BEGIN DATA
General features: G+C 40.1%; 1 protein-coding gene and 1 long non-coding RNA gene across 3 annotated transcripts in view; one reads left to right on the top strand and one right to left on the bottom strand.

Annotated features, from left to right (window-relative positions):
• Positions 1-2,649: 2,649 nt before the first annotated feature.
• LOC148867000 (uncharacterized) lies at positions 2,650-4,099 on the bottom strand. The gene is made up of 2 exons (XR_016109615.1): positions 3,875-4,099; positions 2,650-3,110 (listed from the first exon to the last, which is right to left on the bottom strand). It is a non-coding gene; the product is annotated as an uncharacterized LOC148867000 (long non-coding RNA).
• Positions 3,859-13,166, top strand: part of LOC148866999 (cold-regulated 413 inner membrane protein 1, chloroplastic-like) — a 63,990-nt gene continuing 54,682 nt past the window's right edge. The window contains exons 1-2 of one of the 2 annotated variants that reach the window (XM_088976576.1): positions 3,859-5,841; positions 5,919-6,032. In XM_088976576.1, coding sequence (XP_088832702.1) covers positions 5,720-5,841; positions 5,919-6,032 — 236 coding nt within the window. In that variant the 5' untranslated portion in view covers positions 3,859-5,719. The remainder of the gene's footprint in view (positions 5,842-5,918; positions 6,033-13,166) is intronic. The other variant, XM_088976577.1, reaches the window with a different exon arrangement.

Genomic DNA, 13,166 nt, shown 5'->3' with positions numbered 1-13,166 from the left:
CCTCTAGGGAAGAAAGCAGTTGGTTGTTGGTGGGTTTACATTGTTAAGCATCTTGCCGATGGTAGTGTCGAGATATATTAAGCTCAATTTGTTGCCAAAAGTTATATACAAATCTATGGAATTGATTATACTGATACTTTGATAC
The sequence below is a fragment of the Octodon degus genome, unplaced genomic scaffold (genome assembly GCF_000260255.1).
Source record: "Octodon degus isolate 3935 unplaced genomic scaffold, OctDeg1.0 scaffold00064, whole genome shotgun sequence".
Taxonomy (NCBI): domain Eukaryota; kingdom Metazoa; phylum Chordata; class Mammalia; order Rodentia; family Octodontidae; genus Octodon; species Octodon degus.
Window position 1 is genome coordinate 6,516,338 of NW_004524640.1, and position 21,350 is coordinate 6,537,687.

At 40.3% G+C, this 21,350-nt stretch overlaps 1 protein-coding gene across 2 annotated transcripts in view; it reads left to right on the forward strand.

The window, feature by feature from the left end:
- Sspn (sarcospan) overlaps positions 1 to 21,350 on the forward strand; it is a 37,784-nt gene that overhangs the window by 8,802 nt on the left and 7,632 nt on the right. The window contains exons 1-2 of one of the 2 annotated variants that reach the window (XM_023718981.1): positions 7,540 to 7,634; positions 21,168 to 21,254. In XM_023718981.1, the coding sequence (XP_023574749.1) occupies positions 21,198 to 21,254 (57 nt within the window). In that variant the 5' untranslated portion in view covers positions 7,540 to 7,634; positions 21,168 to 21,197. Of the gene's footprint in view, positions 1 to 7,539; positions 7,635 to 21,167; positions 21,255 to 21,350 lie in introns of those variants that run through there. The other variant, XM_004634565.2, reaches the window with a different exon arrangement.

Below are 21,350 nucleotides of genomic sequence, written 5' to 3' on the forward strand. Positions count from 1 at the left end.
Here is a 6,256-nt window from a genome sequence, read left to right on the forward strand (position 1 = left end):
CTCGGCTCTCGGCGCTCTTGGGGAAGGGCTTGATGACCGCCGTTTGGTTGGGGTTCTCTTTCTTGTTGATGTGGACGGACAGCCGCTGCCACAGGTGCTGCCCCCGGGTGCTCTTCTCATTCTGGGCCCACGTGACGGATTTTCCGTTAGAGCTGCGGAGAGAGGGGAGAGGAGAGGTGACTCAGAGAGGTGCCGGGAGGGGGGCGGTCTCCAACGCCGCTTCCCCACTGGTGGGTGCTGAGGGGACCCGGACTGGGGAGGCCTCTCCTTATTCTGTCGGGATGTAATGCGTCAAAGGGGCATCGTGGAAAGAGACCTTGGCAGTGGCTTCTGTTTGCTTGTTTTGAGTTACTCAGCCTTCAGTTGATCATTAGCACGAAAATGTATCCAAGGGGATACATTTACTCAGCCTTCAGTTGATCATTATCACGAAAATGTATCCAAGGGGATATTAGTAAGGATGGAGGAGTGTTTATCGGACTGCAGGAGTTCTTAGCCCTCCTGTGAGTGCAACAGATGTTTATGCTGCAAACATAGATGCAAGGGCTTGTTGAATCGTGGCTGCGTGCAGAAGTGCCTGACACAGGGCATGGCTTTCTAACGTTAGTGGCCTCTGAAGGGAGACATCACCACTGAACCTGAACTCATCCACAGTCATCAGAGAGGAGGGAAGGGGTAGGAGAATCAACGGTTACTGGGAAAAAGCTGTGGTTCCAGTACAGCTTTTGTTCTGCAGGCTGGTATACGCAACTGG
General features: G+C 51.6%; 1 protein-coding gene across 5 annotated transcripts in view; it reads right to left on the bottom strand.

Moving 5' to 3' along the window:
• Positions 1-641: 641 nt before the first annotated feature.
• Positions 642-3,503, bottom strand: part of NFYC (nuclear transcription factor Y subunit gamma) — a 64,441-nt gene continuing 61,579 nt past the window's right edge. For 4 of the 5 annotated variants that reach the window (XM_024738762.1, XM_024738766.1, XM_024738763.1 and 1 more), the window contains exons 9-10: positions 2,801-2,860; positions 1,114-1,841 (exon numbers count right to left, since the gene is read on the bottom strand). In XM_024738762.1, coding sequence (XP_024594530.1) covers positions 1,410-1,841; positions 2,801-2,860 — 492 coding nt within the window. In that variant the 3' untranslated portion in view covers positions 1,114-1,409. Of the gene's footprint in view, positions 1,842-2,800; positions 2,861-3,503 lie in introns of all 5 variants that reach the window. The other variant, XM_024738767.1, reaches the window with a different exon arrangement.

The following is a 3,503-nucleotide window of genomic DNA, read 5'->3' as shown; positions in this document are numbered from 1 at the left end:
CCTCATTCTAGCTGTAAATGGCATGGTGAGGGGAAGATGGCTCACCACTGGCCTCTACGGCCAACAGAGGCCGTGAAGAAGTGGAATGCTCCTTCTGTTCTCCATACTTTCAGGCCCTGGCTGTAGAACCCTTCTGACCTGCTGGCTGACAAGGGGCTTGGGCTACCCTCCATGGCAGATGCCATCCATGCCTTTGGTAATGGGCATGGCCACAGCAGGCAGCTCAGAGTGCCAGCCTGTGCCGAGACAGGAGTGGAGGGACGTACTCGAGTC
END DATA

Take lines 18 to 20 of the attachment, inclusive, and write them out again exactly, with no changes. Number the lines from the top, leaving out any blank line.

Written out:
General features: G+C 51.6%; 1 protein-coding gene across 5 annotated transcripts in view; it reads right to left on the bottom strand.

Moving 5' to 3' along the window:
• Positions 1-641: 641 nt before the first annotated feature.